Don’t Just Survive, Thrive: An Asset-Building Agenda to Fight Poverty
Editor's note: This is a guest post by Dr. William Elliott, a professor at the University of Michigan School of Social Work. He is also a member of the Campaign for Every Kid's Future Steering Committee and the founder of the Center on Assets, Education and Inclusion.
Coming out of the Great Depression and the New Deal, President Franklin D. Roosevelt told his fellow Democrats in 1936, “Liberty requires opportunity to make a living decent according to the standard of the time, a living that gives man not only enough to live by, but something to live for.” Without this opportunity, he continued, “life was no longer free; liberty no longer real; men could no longer follow the pursuit of happiness.”
Roosevelt was effectively spelling out the difference between surviving (having “enough to live by”) and thriving (having “something to live for”). That distinction has important implications for anti-poverty policies.
Income-based policies are primarily for low-income families to have enough to “live by,” while asset programs target upper-income families with “something to live for.” Among the top one percent of households, only 39% of personal income is derived from labor income, while 53% is capital income (e.g., business profits, dividends, net capital gains, taxable interest and tax-exempt interest).
Advocates for income policies point out that the poor have little discretionary money, necessitating the provision of resources that take care of basic needs. But they never get to policies that allow the poor to move beyond basic needs and thrive. Perversely, they end up fighting to keep the poor at or near poverty.
To take anti-poverty efforts to the next level, we need a strategy that focuses on building assets for the poor. As I detail in my new book, Making Education Work for the Poor: The Potential of Children’s Savings Accounts, we can use Children’s Savings Accounts as a vehicle for building wealth for low-income families. This agenda has two essential parts: creating a structure (“the plumbing”) and wealth transfer (“turning on the water”).
The Plumbing: Children’s Savings Accounts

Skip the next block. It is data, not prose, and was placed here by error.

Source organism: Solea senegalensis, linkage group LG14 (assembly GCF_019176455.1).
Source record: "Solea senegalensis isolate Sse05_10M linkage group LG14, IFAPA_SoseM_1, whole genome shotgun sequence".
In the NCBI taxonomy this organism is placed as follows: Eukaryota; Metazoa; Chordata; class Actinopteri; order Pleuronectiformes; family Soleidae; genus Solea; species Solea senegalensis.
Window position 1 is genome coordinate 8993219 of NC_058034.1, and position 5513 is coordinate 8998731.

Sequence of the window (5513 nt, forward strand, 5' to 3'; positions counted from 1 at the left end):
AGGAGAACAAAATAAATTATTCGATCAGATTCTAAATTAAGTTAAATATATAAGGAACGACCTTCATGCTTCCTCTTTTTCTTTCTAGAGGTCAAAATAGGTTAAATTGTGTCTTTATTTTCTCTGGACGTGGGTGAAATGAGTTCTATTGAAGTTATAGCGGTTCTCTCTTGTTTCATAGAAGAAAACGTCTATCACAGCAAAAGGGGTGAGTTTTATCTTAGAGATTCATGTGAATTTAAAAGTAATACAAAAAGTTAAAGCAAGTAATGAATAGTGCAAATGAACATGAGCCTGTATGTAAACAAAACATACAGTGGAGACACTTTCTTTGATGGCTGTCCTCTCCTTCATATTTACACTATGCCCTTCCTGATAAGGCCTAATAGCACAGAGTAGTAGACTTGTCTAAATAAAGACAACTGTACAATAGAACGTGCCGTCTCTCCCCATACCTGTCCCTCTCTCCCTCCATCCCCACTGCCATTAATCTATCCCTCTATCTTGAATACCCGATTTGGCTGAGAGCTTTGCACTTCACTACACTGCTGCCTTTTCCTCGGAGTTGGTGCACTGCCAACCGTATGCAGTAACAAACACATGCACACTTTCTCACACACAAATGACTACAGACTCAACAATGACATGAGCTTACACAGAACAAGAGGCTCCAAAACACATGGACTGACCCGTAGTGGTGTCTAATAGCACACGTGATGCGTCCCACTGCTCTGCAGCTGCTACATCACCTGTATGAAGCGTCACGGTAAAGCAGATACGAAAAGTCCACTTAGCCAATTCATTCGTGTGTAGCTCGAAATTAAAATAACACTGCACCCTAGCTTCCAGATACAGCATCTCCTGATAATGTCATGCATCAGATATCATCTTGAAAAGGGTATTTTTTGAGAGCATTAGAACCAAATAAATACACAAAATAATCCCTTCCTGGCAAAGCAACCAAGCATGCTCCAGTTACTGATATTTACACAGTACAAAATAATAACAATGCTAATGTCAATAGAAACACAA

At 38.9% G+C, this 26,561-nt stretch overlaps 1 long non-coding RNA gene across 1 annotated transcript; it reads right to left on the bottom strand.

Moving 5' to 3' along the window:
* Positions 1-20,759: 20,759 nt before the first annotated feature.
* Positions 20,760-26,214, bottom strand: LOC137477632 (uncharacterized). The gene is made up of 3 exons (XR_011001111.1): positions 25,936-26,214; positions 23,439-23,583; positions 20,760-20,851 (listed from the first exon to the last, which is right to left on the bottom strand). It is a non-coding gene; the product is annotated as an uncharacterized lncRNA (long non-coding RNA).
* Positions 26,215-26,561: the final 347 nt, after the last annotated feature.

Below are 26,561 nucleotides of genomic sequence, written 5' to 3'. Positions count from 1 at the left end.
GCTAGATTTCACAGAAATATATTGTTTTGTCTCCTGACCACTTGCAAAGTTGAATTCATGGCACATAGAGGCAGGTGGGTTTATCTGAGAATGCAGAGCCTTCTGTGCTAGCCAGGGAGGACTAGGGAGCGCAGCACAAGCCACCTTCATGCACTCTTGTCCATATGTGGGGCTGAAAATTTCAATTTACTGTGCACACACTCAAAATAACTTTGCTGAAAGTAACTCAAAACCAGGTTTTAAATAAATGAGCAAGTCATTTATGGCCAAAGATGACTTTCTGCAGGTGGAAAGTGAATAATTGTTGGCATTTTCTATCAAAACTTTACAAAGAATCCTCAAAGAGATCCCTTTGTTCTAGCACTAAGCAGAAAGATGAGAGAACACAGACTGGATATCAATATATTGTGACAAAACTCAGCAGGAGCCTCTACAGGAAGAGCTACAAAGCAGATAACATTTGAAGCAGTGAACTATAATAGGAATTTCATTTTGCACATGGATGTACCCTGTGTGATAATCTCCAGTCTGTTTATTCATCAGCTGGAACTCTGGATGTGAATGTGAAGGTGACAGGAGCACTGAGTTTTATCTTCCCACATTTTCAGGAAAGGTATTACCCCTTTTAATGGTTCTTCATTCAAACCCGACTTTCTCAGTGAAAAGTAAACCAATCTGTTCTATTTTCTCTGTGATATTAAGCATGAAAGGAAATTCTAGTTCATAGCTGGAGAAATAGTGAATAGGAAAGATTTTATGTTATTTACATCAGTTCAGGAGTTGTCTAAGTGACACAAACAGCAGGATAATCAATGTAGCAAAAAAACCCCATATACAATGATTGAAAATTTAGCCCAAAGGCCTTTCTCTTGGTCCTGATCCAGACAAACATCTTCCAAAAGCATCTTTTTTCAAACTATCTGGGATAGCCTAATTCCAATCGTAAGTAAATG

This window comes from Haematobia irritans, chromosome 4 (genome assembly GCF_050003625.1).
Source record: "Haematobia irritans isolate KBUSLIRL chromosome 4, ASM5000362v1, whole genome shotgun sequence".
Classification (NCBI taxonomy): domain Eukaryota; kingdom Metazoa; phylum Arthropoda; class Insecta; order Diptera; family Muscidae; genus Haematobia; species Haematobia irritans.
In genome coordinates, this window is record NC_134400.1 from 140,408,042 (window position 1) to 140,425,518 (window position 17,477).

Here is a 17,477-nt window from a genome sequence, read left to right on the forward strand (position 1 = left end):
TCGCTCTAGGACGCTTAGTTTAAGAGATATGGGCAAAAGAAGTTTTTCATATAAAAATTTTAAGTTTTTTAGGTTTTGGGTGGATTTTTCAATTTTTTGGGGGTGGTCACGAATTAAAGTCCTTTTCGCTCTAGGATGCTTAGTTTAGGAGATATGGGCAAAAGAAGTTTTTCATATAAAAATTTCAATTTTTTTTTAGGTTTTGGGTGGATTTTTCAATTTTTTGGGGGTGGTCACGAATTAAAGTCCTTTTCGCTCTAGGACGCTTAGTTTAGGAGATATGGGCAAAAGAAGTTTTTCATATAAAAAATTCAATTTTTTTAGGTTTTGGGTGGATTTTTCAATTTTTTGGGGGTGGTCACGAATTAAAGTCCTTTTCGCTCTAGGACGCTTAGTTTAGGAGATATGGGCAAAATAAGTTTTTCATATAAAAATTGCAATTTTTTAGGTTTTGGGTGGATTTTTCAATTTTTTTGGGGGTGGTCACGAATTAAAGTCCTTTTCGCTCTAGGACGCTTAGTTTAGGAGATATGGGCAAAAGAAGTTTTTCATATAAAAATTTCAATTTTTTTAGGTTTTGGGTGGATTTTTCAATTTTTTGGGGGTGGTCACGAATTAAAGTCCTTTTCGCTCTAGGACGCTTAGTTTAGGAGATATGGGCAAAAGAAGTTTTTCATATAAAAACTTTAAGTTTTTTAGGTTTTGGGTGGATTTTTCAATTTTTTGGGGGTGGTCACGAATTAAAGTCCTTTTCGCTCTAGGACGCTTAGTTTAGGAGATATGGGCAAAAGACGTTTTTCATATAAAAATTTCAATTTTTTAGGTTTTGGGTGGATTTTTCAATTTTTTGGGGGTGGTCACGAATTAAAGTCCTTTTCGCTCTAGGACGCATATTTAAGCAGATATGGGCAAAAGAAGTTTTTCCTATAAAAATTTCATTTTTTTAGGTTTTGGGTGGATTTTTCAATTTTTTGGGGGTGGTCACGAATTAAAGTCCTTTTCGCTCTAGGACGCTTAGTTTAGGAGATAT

Children’s Savings Account (CSA) programs are interventions that build assets for children to use as long-term investments. CSAs have the potential to act as the plumbing for an asset-building agenda that helps low-income children thrive, linking poor children with accounts that can receive both private and public wealth-building transfers. This means rethinking CSAs not just as vehicles for household savings, but also as an institutional structure for asset transfers.
However, the currently prevailing small-dollar CSAs (i.e., initial deposits between $5 and $1,000) will not be enough by themselves to move the poor from surviving to thriving. Water, in the form of a wealth transfer, will have to be pumped into these accounts at the same time.
Turning on the Water: Wealth Transfers That Make a Difference
There are three ways small-dollar CSAs can make significant wealth transfers to accountholders, all with very little new funding.
One source of water is a rewards card program, which gives participating families a one to five percent rebate that goes directly into their child’s CSA each time a purchase is made with the rewards card, regardless of how it’s made (even food stamps count). Unlike other asset-building programs for the poor that rely on their limited resources for survival, a rewards card program transforms spending into saving. The idea is currently being tested in three CSA programs in the Midwest and it’s showing early promise.
Billions of dollars are provided every year in educational scholarships—what if some portion of those funds were placed in children’s accounts much earlier? That’s another way small-dollar CSAs can turn on the water: by awarding scholarships early. For example, the College Board recommended supplementing the Pell Grant program by opening savings accounts for children as young as 11 or 12 who would likely be eligible for Pell once they reached college age. Annual deposits of 5-10% of the Pell Grant award would be made to the account. Other scholarship programs can also be transformed into early asset-building programs.
Finally, small-dollar CSAs can enable thriving by implementing a p-card program. P-cards provide governments and employers the opportunity to receive a rebate on purchases made with a government credit card. For example, the City of Long Beach negotiated rebates with its vendors so that every time the city makes a purchase using its p-card, a 1.51% rebate would go into a general fund for establishing CSAs. This fund is estimated to gross up to $15,000,000 annually. Similar arrangements could potentially be made in the private sector.
It’s important to stress that installing the plumbing and turning on the water have to be done simultaneously. Doing the former and delaying the latter won’t go far enough to break the cycle of poverty and inequality in America. By adopting these policies in concert, we can give people the opportunity to thrive.
To learn more about the importance of an asset agenda, read my new book.
Get the latest on our work in Children’s Savings by joining the Campaign for Every Kid’s Future.